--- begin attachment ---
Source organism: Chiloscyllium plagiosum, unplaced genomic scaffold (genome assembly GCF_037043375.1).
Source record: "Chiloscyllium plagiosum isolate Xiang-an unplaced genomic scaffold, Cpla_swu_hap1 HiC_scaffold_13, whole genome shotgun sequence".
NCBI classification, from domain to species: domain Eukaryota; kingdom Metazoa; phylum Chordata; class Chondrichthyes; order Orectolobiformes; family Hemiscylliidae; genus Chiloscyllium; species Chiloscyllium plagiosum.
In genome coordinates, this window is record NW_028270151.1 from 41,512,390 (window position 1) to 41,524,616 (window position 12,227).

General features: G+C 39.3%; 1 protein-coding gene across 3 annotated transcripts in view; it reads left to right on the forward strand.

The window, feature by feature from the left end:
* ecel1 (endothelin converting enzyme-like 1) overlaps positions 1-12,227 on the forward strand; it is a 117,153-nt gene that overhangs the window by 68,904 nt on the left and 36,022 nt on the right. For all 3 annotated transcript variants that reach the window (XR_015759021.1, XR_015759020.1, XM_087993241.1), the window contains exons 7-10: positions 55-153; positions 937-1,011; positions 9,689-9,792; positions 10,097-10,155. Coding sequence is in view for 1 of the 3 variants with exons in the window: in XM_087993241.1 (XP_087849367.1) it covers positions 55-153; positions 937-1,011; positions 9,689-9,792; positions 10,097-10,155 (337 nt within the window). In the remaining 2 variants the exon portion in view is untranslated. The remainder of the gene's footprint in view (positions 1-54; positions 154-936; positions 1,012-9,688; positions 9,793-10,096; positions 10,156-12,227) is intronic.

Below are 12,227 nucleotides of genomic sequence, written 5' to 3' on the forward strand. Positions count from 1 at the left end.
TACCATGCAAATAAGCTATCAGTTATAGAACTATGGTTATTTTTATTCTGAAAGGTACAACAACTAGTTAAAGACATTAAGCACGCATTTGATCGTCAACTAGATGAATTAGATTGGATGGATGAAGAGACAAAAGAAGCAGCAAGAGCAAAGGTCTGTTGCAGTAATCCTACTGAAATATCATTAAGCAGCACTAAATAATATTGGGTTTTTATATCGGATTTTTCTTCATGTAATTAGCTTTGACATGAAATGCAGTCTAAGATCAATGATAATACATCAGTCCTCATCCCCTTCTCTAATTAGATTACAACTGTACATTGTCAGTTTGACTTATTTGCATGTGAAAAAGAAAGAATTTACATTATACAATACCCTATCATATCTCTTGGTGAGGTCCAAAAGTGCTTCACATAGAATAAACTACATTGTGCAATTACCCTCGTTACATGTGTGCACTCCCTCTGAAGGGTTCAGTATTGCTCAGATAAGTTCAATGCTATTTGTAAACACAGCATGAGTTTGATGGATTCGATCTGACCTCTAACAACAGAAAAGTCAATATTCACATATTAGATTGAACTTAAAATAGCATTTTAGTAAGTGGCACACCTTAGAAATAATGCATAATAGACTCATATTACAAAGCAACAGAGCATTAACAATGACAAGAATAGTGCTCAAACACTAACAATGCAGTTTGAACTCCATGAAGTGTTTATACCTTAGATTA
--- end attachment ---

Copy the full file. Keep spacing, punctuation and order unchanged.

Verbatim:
Source organism: Chiloscyllium plagiosum, unplaced genomic scaffold (genome assembly GCF_037043375.1).
Source record: "Chiloscyllium plagiosum isolate Xiang-an unplaced genomic scaffold, Cpla_swu_hap1 HiC_scaffold_13, whole genome shotgun sequence".
NCBI classification, from domain to species: domain Eukaryota; kingdom Metazoa; phylum Chordata; class Chondrichthyes; order Orectolobiformes; family Hemiscylliidae; genus Chiloscyllium; species Chiloscyllium plagiosum.
In genome coordinates, this window is record NW_028270151.1 from 41,512,390 (window position 1) to 41,524,616 (window position 12,227).

General features: G+C 39.3%; 1 protein-coding gene across 3 annotated transcripts in view; it reads left to right on the forward strand.

The window, feature by feature from the left end:
* ecel1 (endothelin converting enzyme-like 1) overlaps positions 1-12,227 on the forward strand; it is a 117,153-nt gene that overhangs the window by 68,904 nt on the left and 36,022 nt on the right. For all 3 annotated transcript variants that reach the window (XR_015759021.1, XR_015759020.1, XM_087993241.1), the window contains exons 7-10: positions 55-153; positions 937-1,011; positions 9,689-9,792; positions 10,097-10,155. Coding sequence is in view for 1 of the 3 variants with exons in the window: in XM_087993241.1 (XP_087849367.1) it covers positions 55-153; positions 937-1,011; positions 9,689-9,792; positions 10,097-10,155 (337 nt within the window). In the remaining 2 variants the exon portion in view is untranslated. The remainder of the gene's footprint in view (positions 1-54; positions 154-936; positions 1,012-9,688; positions 9,793-10,096; positions 10,156-12,227) is intronic.

Below are 12,227 nucleotides of genomic sequence, written 5' to 3' on the forward strand. Positions count from 1 at the left end.
TACCATGCAAATAAGCTATCAGTTATAGAACTATGGTTATTTTTATTCTGAAAGGTACAACAACTAGTTAAAGACATTAAGCACGCATTTGATCGTCAACTAGATGAATTAGATTGGATGGATGAAGAGACAAAAGAAGCAGCAAGAGCAAAGGTCTGTTGCAGTAATCCTACTGAAATATCATTAAGCAGCACTAAATAATATTGGGTTTTTATATCGGATTTTTCTTCATGTAATTAGCTTTGACATGAAATGCAGTCTAAGATCAATGATAATACATCAGTCCTCATCCCCTTCTCTAATTAGATTACAACTGTACATTGTCAGTTTGACTTATTTGCATGTGAAAAAGAAAGAATTTACATTATACAATACCCTATCATATCTCTTGGTGAGGTCCAAAAGTGCTTCACATAGAATAAACTACATTGTGCAATTACCCTCGTTACATGTGTGCACTCCCTCTGAAGGGTTCAGTATTGCTCAGATAAGTTCAATGCTATTTGTAAACACAGCATGAGTTTGATGGATTCGATCTGACCTCTAACAACAGAAAAGTCAATATTCACATATTAGATTGAACTTAAAATAGCATTTTAGTAAGTGGCACACCTTAGAAATAATGCATAATAGACTCATATTACAAAGCAACAGAGCATTAACAATGACAAGAATAGTGCTCAAACACTAACAATGCAGTTTGAACTCCATGAAGTGTTTATACCTTAGATTA